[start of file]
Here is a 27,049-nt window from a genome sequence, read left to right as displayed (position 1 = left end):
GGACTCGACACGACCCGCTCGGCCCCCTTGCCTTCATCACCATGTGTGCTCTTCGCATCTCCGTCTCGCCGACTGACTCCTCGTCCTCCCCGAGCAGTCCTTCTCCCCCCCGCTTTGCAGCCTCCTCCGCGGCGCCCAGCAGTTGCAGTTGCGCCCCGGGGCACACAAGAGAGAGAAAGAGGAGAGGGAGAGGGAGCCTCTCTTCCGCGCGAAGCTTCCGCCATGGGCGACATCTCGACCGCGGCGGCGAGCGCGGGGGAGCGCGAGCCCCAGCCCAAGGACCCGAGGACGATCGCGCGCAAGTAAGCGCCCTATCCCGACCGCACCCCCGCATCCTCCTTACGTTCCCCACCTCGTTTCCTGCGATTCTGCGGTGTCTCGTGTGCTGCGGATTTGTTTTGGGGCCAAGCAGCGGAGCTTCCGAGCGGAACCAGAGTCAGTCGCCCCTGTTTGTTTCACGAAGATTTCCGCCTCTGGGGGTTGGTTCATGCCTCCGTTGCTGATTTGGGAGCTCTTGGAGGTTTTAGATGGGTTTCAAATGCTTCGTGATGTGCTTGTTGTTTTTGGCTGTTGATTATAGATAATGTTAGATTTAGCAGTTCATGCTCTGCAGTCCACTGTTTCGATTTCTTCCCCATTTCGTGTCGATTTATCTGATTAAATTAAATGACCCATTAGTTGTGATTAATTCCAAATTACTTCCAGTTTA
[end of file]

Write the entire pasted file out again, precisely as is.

Here is a 27,049-nt window from a genome sequence, read left to right as displayed (position 1 = left end):
GGACTCGACACGACCCGCTCGGCCCCCTTGCCTTCATCACCATGTGTGCTCTTCGCATCTCCGTCTCGCCGACTGACTCCTCGTCCTCCCCGAGCAGTCCTTCTCCCCCCCGCTTTGCAGCCTCCTCCGCGGCGCCCAGCAGTTGCAGTTGCGCCCCGGGGCACACAAGAGAGAGAAAGAGGAGAGGGAGAGGGAGCCTCTCTTCCGCGCGAAGCTTCCGCCATGGGCGACATCTCGACCGCGGCGGCGAGCGCGGGGGAGCGCGAGCCCCAGCCCAAGGACCCGAGGACGATCGCGCGCAAGTAAGCGCCCTATCCCGACCGCACCCCCGCATCCTCCTTACGTTCCCCACCTCGTTTCCTGCGATTCTGCGGTGTCTCGTGTGCTGCGGATTTGTTTTGGGGCCAAGCAGCGGAGCTTCCGAGCGGAACCAGAGTCAGTCGCCCCTGTTTGTTTCACGAAGATTTCCGCCTCTGGGGGTTGGTTCATGCCTCCGTTGCTGATTTGGGAGCTCTTGGAGGTTTTAGATGGGTTTCAAATGCTTCGTGATGTGCTTGTTGTTTTTGGCTGTTGATTATAGATAATGTTAGATTTAGCAGTTCATGCTCTGCAGTCCACTGTTTCGATTTCTTCCCCATTTCGTGTCGATTTATCTGATTAAATTAAATGACCCATTAGTTGTGATTAATTCCAAATTACTTCCAGTTTA